Two Cheers For Devlin And Strawson?

In order to understand more recent developments, we turn now to evaluate how far these arguments take us. They may have convinced us that offenders should be held to account for what they have done, and that their actions deserve criticism or moral disapproval. Furthermore, we might be persuaded that condemnation of at least a certain range of wrongful actions is a legitimate state purpose. Perhaps the state has no business condemning people for adultery, or for sexually perverted behavior. But we might agree that it should condemn those who, say, violate the legal rights of others, or who rape, murder, and assault. This view of punishment provides an important alternative to the view that the function of criminal justice is simply as an effective means to protect life, liberty, and property, and has been explored by writers such as Andrew von Hirsch (1985, 1993) and R. A. Duff (1986, 2001).

However, the argument so far seems to suffer from an important gap. Serious wrongdoers may deserve condemnation, perhaps even by the state. But why, we might ask, do offenders deserve to suffer in addition to being criticized? Feinberg himself advances this criticism (Feinberg 1965). He argues that punishment is merely a conventional symbol of moral disapproval, and asks whether we could not find less harmful symbols to do that work for us. This question requires an answer, and, in response, censure theorists find themselves in two camps: those who argue that there can be no meaningful condemnation without hard treatment, and those who agree with Feinberg that the goal of censure does not by itself require hard treatment. In the latter camp lies the influential version of the censure conception of punishment put forward by von Hirsch. Von Hirsch argues that censure is an important function of punishment because it addresses the crime as a wrongful action, does justice to the victim, and conveys to the offender that some response is required to the offense (von Hirsch 1993, pp. 9–10). However, he argues that the hard treatment element of punishment is only necessary for preventive purposes: If punishment had no deterrent effect, there would be no need for hard treatment. A similar view is put forward by Matt Matravers (2000). A prominent writer in the opposed camp is Igor Primoratz (1989; see also Moberly 1968), for whom punishment is analogous to language. If we change the symbols, according to Primoratz, we change what is said or done by punishment, so the symbolism of punishment is not conventional in the sense that we can arbitrarily choose what symbols to use without change in meaning. If we aim to condemn, then we must use a vehicle that is symbolically adequate.

This raises a question about the nature of symbolic or expressive action in general and as such takes us into deep waters beyond the philosophy of criminal law and punishment. To what extent can we alter the symbolic action we use to convey, e.g., gratitude or grief or outrage while still preserving a meaningful connection to these attitudes? The retributivist – who wishes to argue for some infliction of hard treatment as the privileged symbolism for expressing outrage – requires some view on which symbols are more or less resistant to alteration. Thus, in response to the objection that we might respond to wrongdoing by turning the other cheek, or simply communicating disapproval in a calm and measured way, the retributivist will want to argue that these responses, insofar as they avoid inflicting proportionate hard treatment, fail to do justice to the seriousness of the wrongdoing involved. One way to defend such a view, which can be seen in recent work by Jeffrie Murphy and Jean Hampton (1988), is to follow Strawson and Devlin in referring to the emotions. On the basis of phenomenological investigation, we can say that the experience of being in the grip of an emotion provides a subject with a deep sense of fit between some feature of her situation and the behavior that expresses that emotion, such that that feature appears to “call for” that behavior. For instance, if I have cause for pride I might find myself “walking tall,” and in that situation walking tall feels right. Or if I perceive myself as having done something shameful, then covering my face or hiding away feels right. With respect to retribution, we might point to something to do with the fact that the emotions of outrage, indignation, and resentment are expressed through aggressive action taken against the offender, such that it appears to us that the situation of wrongdoing calls for such a response. This might explain our sense that the symbolism of punishment is at least in part invariable: In order to express condemnation symbolically, we must do something that connects with the behavior we find satisfying as an expression of the emotions aroused by wrongdoing.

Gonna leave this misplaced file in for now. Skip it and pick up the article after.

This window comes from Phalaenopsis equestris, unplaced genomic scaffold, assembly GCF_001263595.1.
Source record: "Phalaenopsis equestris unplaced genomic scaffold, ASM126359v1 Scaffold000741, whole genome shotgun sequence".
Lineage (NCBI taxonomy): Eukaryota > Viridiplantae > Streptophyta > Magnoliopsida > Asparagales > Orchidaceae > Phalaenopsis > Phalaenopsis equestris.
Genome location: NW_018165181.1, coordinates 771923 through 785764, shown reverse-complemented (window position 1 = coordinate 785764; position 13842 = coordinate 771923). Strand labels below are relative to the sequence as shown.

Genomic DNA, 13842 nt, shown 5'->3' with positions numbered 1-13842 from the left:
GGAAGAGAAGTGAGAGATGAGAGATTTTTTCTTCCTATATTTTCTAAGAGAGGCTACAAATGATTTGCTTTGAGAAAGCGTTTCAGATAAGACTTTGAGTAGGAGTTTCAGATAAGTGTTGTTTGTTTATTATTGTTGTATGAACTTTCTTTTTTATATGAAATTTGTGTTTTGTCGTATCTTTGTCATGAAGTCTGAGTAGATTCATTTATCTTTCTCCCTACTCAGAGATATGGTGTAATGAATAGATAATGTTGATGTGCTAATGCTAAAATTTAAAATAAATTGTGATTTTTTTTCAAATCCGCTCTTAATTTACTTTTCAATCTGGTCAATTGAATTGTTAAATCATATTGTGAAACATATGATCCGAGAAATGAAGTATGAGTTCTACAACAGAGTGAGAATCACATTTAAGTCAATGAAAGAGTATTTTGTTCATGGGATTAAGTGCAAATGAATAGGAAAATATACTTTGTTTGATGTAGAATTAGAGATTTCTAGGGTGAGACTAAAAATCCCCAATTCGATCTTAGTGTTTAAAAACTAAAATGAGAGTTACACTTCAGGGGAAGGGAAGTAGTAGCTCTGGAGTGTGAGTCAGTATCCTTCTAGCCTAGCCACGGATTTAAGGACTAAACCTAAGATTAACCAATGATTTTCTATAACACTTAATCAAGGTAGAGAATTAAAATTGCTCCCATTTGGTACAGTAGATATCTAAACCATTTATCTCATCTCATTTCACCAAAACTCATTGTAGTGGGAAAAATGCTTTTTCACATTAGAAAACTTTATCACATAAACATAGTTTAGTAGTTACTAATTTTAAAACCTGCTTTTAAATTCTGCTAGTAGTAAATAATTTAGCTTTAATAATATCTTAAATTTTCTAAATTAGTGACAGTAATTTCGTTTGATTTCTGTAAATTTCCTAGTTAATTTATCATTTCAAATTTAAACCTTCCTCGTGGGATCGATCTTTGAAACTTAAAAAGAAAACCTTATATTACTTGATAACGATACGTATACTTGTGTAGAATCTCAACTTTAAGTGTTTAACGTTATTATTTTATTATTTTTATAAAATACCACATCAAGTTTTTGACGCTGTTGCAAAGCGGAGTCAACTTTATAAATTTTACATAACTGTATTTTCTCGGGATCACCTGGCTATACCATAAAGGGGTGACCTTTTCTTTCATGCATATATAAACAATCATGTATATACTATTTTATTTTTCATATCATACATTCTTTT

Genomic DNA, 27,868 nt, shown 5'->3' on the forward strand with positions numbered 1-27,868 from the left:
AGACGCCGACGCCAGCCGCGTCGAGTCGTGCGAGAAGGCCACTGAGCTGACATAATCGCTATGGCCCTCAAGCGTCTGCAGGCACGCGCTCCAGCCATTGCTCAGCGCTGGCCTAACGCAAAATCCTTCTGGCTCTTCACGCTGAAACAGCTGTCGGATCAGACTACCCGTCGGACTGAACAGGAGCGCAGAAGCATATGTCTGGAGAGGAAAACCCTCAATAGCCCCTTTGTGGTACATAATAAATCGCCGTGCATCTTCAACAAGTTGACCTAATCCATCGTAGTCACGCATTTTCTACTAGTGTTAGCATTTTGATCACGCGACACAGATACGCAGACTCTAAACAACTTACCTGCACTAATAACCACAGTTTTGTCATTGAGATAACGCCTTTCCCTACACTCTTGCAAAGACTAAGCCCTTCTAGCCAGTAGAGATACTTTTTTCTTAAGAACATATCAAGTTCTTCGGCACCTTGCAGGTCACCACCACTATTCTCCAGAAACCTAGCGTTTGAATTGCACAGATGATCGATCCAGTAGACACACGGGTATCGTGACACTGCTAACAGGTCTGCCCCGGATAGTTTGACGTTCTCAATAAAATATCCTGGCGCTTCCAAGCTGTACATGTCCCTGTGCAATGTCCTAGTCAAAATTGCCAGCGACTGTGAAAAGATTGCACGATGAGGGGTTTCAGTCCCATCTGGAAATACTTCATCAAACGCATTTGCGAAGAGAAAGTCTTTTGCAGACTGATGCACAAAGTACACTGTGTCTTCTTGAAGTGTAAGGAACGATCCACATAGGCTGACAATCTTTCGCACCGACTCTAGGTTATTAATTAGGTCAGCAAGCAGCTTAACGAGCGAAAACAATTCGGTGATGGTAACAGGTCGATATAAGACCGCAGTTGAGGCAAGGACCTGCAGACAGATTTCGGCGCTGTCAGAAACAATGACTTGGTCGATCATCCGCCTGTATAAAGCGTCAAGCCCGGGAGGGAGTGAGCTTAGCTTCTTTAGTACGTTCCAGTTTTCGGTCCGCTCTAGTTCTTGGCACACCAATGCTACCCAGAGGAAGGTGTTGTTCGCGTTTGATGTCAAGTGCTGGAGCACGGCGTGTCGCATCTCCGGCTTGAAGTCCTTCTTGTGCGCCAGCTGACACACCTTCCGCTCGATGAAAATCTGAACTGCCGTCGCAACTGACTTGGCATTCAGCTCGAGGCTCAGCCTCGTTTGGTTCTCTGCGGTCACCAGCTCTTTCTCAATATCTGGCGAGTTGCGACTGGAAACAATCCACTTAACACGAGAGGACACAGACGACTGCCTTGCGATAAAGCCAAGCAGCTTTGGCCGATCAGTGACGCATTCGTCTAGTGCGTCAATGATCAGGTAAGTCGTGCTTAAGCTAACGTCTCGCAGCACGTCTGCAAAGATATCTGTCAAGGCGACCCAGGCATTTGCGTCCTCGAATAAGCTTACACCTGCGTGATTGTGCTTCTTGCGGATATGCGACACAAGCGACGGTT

Morality, Retribution, And The Emotions

Given the history of hostility to the emotions in Western philosophical thought, however, this turn to the emotions to inform our thinking about punishment is likely to provoke strong criticism. Thus, a critic might ask whether the retributivist is right to give such weight to the emotions in normative theorizing – theorizing that may, after all, end up with some people (offenders) being seriously harmed. In particular, we might wonder whether, from the fact that something feels right when in the grip of an emotion, we can conclude anything about the nature of right or permissible action. This objection need not deny that there can be some value in the expression of emotion. Perhaps, in spontaneous interpersonal interactions, we cannot help expressing our emotions. And perhaps we should not always try to restrict such expression: maybe there is a value in spontaneity. But the spontaneous expression of retributive emotions leads to suffering, and the institutionalized expression of those emotions through state punishment can blight whole lives. The suspicion will be that our emotionally-driven sense of fitting response is too slender a thread on which to hang such weighty matters. Indeed, criminal justice policy, according to this challenge, may be better seen as containing rather than releasing such emotions (e.g., see Gardner 1998 on the “displacement function” of punishment).